Eric Clapton, ‘The Lady in the Balcony: Lockdown Sessions': Album Review
Even if you absolutely loathe the stance he's taken on vaccines and other COVID-19 protocols, who among us would turn down the opportunity to sit in a small room in a large English manor listening to Eric Clapton play? If we're telling the truth, nobody's raising their hands.
That sublime experience is exactly what's delivered with The Lady in the Balcony: Lockdown Sessions, a film and album release that ranks as a silver-lining counter to the past year and a half and gives proof to the adage that you can still enjoy the art even if the artist ruffles your feathers.
As its subtitle indicates, The Lady in the Balcony was born from the pandemic and concerts Clapton was forced to cancel at London's Royal Albert Hall. So he brought three of his key band members - bassist Nathan East, drummer Steve Gadd and keyboardist Chris Stainton - to Cowdray House to run through a set of 17 songs. The result is a sequel of sorts to Clapton's diamond-certified 1992 Unplugged session, albeit with him playing electric guitar on three of the tunes here.
And it's even better. While Unplugged was revelatory, it was still mannered as a broadcast show. This session has the easy feel of four friends sitting around playing music together, aware of but able to ignore the cameras and recording gear. The broad smiles and satisfied nods are genuine as they impress each other with instrumental nuances and subtleties, and "Tears in Heaven" is so lovingly rendered that Clapton is moved to put his right hand to his heart. And a buoyant "Believe in Life," the love song from 2001's Reptile, gives the album its title as Clapton dedicates it to his wife, Melia, who peeks in from an upstairs window.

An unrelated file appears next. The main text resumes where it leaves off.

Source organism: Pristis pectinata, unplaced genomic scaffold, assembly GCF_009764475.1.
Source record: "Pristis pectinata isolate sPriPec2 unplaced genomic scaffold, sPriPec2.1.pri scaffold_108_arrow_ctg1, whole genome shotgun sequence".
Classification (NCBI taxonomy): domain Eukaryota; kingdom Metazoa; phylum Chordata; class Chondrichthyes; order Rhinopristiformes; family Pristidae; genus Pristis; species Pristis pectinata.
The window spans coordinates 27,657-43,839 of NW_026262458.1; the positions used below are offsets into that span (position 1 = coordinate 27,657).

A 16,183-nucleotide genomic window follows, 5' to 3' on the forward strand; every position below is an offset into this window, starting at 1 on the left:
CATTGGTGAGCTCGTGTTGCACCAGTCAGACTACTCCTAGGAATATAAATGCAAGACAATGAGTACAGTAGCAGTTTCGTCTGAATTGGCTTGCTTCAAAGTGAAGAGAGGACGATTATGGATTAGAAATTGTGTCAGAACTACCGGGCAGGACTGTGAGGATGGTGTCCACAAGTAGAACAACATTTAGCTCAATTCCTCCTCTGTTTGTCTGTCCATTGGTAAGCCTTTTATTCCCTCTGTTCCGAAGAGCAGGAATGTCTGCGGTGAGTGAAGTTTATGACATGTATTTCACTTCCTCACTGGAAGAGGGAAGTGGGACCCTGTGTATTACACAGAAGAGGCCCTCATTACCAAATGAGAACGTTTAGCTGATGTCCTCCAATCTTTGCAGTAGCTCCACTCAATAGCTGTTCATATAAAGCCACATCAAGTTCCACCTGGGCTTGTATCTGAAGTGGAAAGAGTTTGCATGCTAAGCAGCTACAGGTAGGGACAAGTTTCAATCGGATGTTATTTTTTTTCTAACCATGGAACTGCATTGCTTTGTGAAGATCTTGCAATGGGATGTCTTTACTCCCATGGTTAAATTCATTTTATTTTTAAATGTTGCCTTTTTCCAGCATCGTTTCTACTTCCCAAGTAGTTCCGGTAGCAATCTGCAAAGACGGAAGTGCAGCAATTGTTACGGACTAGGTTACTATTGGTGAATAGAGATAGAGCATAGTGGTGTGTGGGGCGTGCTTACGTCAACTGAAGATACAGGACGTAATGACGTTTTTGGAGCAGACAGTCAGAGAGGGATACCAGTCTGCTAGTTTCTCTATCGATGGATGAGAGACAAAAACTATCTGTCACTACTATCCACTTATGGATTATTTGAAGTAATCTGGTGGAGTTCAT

Also among the abundance of highlights: a one-two tribute to the late Peter Green with "Black Magic Woman" and a beautiful "Man of the World"; a vibey new arrangement of J.J. Cale's "After Midnight"; a waltz through "River of Tears" that offers Clapton's best vocal of the performance; and a "Layla" that stakes a tempo middle ground between the original and the Unplugged version as Clapton references the signature riff during his solo. It's also nice to hear him reach back for "Bad Boy" from his 1970 solo debut album, and by the time the quartet hits "Got My Mojo Working," Clapton's three mates are all shouting the title refrain during the choruses. Being in such close quarters to Clapton might lead to an argument for some these days. But as long as the music is playing, and playing this well, much is right with the world again, and The Lady in the Balcony may just loosen those gritted teeth into a smile at some point.